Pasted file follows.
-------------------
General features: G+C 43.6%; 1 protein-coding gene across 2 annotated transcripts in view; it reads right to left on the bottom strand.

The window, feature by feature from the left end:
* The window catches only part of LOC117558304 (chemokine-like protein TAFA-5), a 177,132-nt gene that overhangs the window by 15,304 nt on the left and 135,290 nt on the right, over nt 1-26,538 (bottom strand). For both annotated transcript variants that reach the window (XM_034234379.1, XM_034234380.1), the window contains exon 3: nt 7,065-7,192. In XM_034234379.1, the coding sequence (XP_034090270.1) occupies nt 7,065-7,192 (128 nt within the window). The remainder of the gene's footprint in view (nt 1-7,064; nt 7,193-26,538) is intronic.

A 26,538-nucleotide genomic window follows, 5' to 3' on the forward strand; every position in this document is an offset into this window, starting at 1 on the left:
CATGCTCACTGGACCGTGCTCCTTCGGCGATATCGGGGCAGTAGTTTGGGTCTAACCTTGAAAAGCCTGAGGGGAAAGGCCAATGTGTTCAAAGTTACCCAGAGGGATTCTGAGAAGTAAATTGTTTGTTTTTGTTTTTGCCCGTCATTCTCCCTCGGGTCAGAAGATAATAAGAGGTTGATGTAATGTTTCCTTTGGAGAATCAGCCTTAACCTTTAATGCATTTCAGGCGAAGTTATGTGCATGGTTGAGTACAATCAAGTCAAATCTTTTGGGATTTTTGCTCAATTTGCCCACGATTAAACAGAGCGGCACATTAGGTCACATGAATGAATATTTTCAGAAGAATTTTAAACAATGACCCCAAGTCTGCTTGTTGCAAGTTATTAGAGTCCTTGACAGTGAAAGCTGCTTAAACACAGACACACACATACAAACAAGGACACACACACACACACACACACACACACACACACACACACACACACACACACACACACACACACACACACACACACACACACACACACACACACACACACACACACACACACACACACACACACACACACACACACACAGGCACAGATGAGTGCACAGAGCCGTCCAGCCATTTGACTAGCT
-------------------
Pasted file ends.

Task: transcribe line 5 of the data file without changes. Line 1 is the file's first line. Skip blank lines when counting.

CATGCTCACTGGACCGTGCTCCTTCGGCGATATCGGGGCAGTAGTTTGGGTCTAACCTTGAAAAGCCTGAGGGGAAAGGCCAATGTGTTCAAAGTTACCCAGAGGGATTCTGAGAAGTAAATTGTTTGTTTTTGTTTTTGCCCGTCATTCTCCCTCGGGTCAGAAGATAATAAGAGGTTGATGTAATGTTTCCTTTGGAGAATCAGCCTTAACCTTTAATGCATTTCAGGCGAAGTTATGTGCATGGTTGAGTACAATCAAGTCAAATCTTTTGGGATTTTTGCTCAATTTGCCCACGATTAAACAGAGCGGCACATTAGGTCACATGAATGAATATTTTCAGAAGAATTTTAAACAATGACCCCAAGTCTGCTTGTTGCAAGTTATTAGAGTCCTTGACAGTGAAAGCTGCTTAAACACAGACACACACATACAAACAAGGACACACACACACACACACACACACACACACACACACACACACACACACACACACACACACACACACACACACACACACACACACACACACACACACACACACACACACACACACACACACACACACACACACACACACAGGCACAGATGAGTGCACAGAGCCGTCCAGCCATTTGACTAGCT